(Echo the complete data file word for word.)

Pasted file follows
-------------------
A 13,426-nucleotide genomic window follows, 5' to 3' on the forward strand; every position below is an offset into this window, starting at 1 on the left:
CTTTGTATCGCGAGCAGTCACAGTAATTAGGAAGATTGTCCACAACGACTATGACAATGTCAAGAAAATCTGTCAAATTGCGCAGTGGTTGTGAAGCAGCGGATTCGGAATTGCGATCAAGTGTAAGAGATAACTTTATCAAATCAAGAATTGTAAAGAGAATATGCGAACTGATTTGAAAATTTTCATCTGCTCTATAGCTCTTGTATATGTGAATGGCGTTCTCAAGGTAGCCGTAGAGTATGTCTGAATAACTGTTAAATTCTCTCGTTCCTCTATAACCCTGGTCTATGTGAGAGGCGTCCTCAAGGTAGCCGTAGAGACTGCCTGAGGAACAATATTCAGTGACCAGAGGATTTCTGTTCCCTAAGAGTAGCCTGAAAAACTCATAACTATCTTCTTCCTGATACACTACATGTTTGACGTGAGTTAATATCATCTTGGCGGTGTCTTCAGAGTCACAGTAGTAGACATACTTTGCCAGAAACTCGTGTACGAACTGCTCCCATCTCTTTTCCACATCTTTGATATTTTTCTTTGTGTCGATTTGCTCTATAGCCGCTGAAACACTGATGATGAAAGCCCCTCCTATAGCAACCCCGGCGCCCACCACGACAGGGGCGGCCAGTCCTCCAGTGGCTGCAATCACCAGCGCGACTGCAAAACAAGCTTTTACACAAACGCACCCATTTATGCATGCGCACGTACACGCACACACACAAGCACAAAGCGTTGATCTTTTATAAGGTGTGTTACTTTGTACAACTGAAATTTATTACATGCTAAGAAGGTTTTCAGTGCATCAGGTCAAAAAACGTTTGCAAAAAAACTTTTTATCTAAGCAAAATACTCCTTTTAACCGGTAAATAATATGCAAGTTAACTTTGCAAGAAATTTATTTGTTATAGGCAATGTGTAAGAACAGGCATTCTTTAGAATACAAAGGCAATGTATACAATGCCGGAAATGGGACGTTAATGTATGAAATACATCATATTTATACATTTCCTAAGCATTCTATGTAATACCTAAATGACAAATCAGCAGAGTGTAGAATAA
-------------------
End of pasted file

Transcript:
A 13,426-nucleotide genomic window follows, 5' to 3' on the forward strand; every position below is an offset into this window, starting at 1 on the left:
CTTTGTATCGCGAGCAGTCACAGTAATTAGGAAGATTGTCCACAACGACTATGACAATGTCAAGAAAATCTGTCAAATTGCGCAGTGGTTGTGAAGCAGCGGATTCGGAATTGCGATCAAGTGTAAGAGATAACTTTATCAAATCAAGAATTGTAAAGAGAATATGCGAACTGATTTGAAAATTTTCATCTGCTCTATAGCTCTTGTATATGTGAATGGCGTTCTCAAGGTAGCCGTAGAGTATGTCTGAATAACTGTTAAATTCTCTCGTTCCTCTATAACCCTGGTCTATGTGAGAGGCGTCCTCAAGGTAGCCGTAGAGACTGCCTGAGGAACAATATTCAGTGACCAGAGGATTTCTGTTCCCTAAGAGTAGCCTGAAAAACTCATAACTATCTTCTTCCTGATACACTACATGTTTGACGTGAGTTAATATCATCTTGGCGGTGTCTTCAGAGTCACAGTAGTAGACATACTTTGCCAGAAACTCGTGTACGAACTGCTCCCATCTCTTTTCCACATCTTTGATATTTTTCTTTGTGTCGATTTGCTCTATAGCCGCTGAAACACTGATGATGAAAGCCCCTCCTATAGCAACCCCGGCGCCCACCACGACAGGGGCGGCCAGTCCTCCAGTGGCTGCAATCACCAGCGCGACTGCAAAACAAGCTTTTACACAAACGCACCCATTTATGCATGCGCACGTACACGCACACACACAAGCACAAAGCGTTGATCTTTTATAAGGTGTGTTACTTTGTACAACTGAAATTTATTACATGCTAAGAAGGTTTTCAGTGCATCAGGTCAAAAAACGTTTGCAAAAAAACTTTTTATCTAAGCAAAATACTCCTTTTAACCGGTAAATAATATGCAAGTTAACTTTGCAAGAAATTTATTTGTTATAGGCAATGTGTAAGAACAGGCATTCTTTAGAATACAAAGGCAATGTATACAATGCCGGAAATGGGACGTTAATGTATGAAATACATCATATTTATACATTTCCTAAGCATTCTATGTAATACCTAAATGACAAATCAGCAGAGTGTAGAATAA